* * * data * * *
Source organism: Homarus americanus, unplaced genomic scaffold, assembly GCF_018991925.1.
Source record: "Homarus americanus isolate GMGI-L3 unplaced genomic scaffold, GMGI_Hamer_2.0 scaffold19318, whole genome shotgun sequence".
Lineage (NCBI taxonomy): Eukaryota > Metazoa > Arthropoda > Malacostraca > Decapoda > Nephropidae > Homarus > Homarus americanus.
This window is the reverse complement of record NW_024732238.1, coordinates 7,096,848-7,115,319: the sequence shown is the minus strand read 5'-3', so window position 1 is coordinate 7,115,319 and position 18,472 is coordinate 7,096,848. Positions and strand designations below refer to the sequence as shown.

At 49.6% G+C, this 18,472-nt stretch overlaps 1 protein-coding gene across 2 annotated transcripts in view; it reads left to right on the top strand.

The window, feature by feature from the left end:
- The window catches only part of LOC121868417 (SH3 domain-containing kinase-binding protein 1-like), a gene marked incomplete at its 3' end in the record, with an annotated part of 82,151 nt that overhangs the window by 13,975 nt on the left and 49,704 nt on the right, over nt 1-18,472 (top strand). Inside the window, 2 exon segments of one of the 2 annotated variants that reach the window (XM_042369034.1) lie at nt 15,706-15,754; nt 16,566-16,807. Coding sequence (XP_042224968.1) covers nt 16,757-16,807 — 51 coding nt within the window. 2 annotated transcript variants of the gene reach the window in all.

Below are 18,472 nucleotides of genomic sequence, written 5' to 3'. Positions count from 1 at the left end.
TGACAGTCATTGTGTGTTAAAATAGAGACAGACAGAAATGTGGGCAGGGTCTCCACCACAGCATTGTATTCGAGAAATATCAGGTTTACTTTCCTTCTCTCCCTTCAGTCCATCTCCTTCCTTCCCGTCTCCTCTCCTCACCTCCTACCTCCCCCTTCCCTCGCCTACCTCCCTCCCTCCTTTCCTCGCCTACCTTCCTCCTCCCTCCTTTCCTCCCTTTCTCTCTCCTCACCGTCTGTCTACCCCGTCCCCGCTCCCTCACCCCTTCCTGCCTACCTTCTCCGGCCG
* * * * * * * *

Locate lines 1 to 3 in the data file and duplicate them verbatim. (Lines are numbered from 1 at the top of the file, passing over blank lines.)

Source organism: Homarus americanus, unplaced genomic scaffold, assembly GCF_018991925.1.
Source record: "Homarus americanus isolate GMGI-L3 unplaced genomic scaffold, GMGI_Hamer_2.0 scaffold19318, whole genome shotgun sequence".
Lineage (NCBI taxonomy): Eukaryota > Metazoa > Arthropoda > Malacostraca > Decapoda > Nephropidae > Homarus > Homarus americanus.